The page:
Sermon- Don't Be A 'mickey Mouse', Luke 11:2,13 sermons -- Sunday Sermons preaching resources

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Don't Be A 'mickey Mouse'

When you pray, say: 'Father' ... the heavenly Father will give the Holy Spirit to those who ask Him
Luke 11:1-13

Sermon Topic Prayer

Sermon Week Seventeenth Sunday in Ordinary Time Cycle C

Scripture Summary Luke 11:2,13


Today's Institutions seem to be constantly conspiring to cut us down to size, diminish our individual significance. Whatever your particular role may be-teacher, business person, manual laborer, public servant-you can feel it. Even in the role of customer, you can feel it, as psychologist Erich Fromm has observed. He says,

A drastic change has occurred in the role of customer in the last decades. The customer who went into a retail store owned by an independent businessman was sure to get personal attention; his individual purchase was important to the owner of the store; he was received like somebody who mattered; his wishes were studied; the very act of buying gave him a feeling of importance and dignity. How different is the relationship of a customer to a department store. He is impressed by the vastness of the building, the number of employees, the profusion of commodities displayed; all this makes him feel small and unimportant by comparison. As an individual he is of no importance to the department store. He is important as a "customer." The store does not want to lose him because this would indicate that there was something wrong and it might mean that the store might lose other "customers" for the same reason. As an abstract customer he is important; as a concrete customer he is utterly unimportant. There is nobody who is glad about his coming, nobody who is particularly concerned about his wishes (or his feelings).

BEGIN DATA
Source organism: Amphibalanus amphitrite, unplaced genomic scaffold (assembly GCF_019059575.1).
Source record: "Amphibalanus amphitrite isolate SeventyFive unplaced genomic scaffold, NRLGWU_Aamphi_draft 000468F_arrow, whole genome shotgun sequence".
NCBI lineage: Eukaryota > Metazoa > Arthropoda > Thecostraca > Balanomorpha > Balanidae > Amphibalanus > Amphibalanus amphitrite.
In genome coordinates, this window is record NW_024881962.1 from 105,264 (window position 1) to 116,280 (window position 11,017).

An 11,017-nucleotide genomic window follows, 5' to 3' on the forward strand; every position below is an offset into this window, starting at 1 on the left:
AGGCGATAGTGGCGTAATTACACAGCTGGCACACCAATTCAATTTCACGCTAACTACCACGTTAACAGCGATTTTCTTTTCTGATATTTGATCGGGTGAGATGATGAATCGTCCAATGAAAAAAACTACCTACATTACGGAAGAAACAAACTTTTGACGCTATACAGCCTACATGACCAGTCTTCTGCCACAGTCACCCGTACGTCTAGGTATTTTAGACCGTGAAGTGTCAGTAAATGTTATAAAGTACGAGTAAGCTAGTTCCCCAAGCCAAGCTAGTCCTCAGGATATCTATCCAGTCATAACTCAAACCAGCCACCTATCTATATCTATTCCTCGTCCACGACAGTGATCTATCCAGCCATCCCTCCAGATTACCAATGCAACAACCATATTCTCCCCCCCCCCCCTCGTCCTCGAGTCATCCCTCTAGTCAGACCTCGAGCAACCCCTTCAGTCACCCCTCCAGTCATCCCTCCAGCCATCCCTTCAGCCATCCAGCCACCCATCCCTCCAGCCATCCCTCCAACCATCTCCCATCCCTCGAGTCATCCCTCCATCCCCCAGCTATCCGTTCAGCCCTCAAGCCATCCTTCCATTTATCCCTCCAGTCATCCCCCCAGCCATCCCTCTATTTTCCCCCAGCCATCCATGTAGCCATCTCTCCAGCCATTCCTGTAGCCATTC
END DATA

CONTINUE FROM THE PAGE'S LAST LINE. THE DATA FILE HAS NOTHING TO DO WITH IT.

The position of isolation, insignificance and powerlessness which the individual finds himself in these times was long ago projected by philosophers and visionary writers. And it has been expressed with great accuracy in the works of the author, Franz Kafka. In his story, "The Castle," Kafka presents a haunting picture of a man who desperately attempts to make contact with the mysterious residents of a castle. He is convinced that they can tell him what his life is all about and what he ought to be doing with it. His entire life consists of a frantic effort to contact these mysterious people, but he fails. He is [...]

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